So I'm back from vacation and playing catchup in many ways... not the least of which is posting about the Q&A I did with Sobey shortlister Brendan Fernandes, who is currently enjoying his first museum solo show at the Art Gallery of Hamilton. The interview came out last week in the National Post print edition, and an online version with some nice images remains. An excerpt:
Q: Why are African masks so important in your art?
A: When my family left Kenya, we started to buy African masks. These things had never existed in our home until we left. Then, in New York, I saw immigrants selling Kenyan Masai masks that seemed to function as symbols of all Africa. In some cases, they even functioned as souvenirs of New York! Researching the masks was a way of trying to identify my place in the city. I’ve also looked at masks in museums, where their tribe might be listed but not their use. I’m interested in how the utilitarian gets lost in migration. That extends to me, too — when I left Kenya, I spoke fluent Swahili, but now I can’t.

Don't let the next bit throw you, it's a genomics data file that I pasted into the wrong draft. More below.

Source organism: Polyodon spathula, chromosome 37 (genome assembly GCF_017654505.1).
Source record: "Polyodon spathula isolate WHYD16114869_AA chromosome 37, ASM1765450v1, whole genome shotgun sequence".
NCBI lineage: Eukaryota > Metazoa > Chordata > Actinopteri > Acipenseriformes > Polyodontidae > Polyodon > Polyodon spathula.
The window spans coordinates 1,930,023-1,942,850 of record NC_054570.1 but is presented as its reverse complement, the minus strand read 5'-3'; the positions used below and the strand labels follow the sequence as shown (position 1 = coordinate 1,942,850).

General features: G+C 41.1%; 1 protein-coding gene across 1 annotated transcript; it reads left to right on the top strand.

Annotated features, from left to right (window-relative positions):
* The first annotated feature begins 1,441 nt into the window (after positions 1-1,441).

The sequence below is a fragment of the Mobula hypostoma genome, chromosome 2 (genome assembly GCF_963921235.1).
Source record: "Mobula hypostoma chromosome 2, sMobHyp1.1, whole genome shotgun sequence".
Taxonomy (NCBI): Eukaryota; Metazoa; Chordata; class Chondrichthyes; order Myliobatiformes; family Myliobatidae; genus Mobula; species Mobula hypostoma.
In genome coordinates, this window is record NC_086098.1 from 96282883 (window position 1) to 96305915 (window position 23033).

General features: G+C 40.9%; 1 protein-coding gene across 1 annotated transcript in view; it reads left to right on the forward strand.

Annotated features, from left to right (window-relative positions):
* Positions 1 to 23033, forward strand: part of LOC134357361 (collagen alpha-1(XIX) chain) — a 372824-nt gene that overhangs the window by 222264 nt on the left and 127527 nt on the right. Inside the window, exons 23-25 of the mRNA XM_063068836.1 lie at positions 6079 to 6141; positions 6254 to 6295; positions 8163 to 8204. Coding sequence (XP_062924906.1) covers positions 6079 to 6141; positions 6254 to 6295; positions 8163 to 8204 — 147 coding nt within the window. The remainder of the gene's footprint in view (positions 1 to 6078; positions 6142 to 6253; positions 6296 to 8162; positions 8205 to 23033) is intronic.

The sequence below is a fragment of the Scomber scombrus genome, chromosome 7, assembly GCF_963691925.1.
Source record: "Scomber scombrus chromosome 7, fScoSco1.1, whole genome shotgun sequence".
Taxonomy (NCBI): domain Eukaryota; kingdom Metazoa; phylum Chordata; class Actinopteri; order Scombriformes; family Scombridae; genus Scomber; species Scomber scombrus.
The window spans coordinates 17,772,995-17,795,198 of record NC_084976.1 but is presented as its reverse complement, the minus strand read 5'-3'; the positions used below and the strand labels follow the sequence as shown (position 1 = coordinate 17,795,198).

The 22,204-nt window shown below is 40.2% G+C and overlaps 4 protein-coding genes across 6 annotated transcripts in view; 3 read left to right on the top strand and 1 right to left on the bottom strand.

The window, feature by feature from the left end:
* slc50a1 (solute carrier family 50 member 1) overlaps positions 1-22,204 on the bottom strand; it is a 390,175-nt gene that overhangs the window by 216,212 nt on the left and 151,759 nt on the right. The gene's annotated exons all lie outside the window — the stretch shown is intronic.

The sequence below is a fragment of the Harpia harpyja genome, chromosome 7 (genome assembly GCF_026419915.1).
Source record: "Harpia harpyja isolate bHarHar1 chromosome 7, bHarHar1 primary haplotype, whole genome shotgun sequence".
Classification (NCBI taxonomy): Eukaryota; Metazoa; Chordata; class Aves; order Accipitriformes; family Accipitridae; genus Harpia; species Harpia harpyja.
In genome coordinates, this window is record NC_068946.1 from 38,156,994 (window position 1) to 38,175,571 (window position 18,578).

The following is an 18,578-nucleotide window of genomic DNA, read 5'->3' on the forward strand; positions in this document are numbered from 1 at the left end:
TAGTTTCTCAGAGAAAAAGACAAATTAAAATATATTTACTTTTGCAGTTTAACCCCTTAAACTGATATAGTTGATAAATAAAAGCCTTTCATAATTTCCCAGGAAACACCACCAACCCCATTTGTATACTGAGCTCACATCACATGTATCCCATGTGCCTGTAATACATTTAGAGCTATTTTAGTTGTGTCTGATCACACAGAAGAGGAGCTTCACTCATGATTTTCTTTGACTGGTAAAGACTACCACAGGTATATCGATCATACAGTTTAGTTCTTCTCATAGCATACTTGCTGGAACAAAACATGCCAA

Q: How else did your childhood migration to Canada influence your work?
A: Kenya is diverse. My ancestors are from Goa, which was part of Portugal until 1961, but also Indian. So in Kenya we were “Goan.” But when I came to Canada, people were like, “You’re not Goan. You’re Kenyan.” Kids in school would ask, “Can you tan?” Actually, because of that, I once did a piece where I tanned and documented skin changes! They’d also ask, “Did you have elephants in your backyard? Did you live in a city?” I actually lived in Nairobi, so it was a culture shock moving to a small Canadian town. Also, people wouldn’t just ask, “What is Kenya like?” They’d ask, “What is Africa like?” But Africa is a very deep and complex continent. Dealing with that complexity, and the complexity of cultural identity in general, is important to me.
Image of Brendan Fernandes' Masks installation from the National Post
Monday, July 12, 2010
Posted by Leah Sandals at 4:11 PM